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NSW bushfires have burnt 20% of Blue Mountains world heritage area

NSW bushfires have burnt 20% of Blue Mountains world heritage area

More than 800,000 hectares of forest in NSW national parks have burned in unprecedented fires since 1 July.

NSW bushfires have burnt 20% of Blue Mountains world heritage area

That is more than 10 times the amount of bushland destroyed within NSW national parks in the 2018 fire season, when 80,000 hectares were lost.

The executive officer of the National Parks Association of NSW, Gary Dunnett, said the national parks of the Blue Mountains were some of the most fire-prone landscape in the country, particularly during drought.

“They’re particularly vulnerable to these large-scale fires,” he said.

“I think it’s reasonable to say we haven’t seen anything on this scale since 2000-2001 and, again, the millennium drought was the big driver for that.”

According to statistics, Dunnett is correct. The environmental conditions, combined with strong winds and extremely low humidity, has resulted in the worst fires since 2002 when over 1 million hectares of parks and reserves were burnt. This year’s count already puts the total at 800,000 hectares and summer is only starting. 

Global Tragedy

The loss to the Gondwana rainforest world heritage area in the north of the state due to the fire is a “global tragedy” and an “absolute crisis” a Nature Conservation Council ecologist says.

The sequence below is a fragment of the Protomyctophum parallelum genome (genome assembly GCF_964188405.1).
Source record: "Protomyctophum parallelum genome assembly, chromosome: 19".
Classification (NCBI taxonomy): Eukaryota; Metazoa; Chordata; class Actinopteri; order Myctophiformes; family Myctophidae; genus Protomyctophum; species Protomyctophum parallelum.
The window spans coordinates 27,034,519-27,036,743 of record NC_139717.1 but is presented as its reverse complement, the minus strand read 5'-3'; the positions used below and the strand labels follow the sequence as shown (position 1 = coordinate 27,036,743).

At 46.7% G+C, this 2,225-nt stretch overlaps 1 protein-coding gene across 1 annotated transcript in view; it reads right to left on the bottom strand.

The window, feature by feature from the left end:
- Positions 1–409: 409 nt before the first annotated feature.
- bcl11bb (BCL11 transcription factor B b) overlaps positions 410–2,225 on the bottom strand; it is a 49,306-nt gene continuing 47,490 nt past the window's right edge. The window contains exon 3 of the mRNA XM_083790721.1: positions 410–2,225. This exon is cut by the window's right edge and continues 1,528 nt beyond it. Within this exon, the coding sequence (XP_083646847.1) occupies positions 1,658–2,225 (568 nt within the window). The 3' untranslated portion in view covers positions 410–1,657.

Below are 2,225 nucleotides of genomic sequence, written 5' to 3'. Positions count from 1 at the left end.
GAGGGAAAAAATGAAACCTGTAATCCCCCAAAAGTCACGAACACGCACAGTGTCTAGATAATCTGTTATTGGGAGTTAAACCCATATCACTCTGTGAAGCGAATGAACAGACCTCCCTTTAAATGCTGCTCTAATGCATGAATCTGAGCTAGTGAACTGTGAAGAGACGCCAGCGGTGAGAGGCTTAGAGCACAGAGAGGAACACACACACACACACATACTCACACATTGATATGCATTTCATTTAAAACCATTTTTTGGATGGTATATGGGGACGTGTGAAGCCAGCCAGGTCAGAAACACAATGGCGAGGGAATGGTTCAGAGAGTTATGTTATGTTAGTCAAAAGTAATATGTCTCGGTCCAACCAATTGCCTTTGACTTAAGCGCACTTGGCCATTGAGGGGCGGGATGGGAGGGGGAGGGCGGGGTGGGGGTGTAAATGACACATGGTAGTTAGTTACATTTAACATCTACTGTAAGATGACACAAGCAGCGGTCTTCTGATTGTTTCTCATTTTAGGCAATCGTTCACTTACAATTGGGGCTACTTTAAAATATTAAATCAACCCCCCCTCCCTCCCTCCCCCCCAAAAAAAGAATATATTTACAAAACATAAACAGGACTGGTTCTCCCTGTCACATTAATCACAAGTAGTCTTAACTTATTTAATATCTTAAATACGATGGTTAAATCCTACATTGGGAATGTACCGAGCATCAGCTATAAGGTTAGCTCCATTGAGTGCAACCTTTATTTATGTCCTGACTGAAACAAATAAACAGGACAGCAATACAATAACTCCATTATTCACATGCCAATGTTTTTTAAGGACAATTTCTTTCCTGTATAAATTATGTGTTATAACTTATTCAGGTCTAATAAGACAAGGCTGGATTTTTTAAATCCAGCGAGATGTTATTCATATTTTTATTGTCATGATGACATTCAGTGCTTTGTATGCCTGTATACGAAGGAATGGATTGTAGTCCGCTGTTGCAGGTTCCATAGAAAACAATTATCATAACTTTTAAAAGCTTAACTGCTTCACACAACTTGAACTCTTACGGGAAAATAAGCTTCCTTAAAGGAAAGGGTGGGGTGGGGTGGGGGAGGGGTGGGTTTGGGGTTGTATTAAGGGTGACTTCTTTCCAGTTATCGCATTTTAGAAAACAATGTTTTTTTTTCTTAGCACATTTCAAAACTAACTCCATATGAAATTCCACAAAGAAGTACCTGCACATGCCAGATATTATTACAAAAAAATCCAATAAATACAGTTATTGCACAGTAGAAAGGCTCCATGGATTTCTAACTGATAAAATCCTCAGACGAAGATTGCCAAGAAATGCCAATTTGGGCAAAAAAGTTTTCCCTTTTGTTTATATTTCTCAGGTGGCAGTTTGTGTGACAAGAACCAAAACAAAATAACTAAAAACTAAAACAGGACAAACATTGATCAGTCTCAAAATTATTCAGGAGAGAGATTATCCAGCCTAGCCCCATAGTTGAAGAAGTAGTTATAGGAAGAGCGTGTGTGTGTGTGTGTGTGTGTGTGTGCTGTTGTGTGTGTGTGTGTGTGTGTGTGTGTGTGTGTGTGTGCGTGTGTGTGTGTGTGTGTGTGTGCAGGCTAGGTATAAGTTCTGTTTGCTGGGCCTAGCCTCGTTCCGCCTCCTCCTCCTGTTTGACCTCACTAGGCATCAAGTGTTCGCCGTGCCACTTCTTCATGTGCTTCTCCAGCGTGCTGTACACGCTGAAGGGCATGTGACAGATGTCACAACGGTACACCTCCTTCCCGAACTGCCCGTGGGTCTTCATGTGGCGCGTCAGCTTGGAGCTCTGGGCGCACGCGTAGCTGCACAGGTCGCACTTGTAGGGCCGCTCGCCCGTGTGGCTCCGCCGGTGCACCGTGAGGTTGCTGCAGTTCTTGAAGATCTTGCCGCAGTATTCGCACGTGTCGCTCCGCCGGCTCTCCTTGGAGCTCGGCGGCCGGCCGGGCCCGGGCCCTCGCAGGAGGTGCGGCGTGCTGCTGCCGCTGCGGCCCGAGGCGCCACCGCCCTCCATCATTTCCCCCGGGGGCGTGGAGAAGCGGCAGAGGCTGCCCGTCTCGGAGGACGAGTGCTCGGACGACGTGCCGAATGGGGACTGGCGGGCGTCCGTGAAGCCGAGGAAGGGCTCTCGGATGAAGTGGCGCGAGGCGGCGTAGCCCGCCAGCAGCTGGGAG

Chris Gambian, chief executive of the region’s council, said the loss of 800,000 hectares in NSW national parks, out of a total of 1.9m hectares burnt in the state since 1 July, “changes the calculus of nature conservation”.

The “monumental” scale of the fires meant conservation of land would now be “more important than ever”, Gambian said.

“National parks are the best way to protect species and landscapes, but when your national parks have been decimated, you have to look at the total picture and other measures.”

With international governing bodies, such as the UNESCO World Heritage Centre, showing concern for the Australian ecological system, it is apparent the damage has universal impact. 

New South Wales features 28 world heritage reserves. 12 have been affected by fire since July. 

Graham said until a week ago Barrington Tops and the New England national park were the two largest blocks of Gondwana that had not been affected by fire. That changed this week after lightning strikes sparked fires in those areas.

“To be really blunt, it’s an absolute crisis,” Graham said.

“Because they’ve been permanently wet and have never burnt right through, they’re like mountaintop arcs of ancient biodiversity.

“These fires have directly impacted upon the values they were listed for.”

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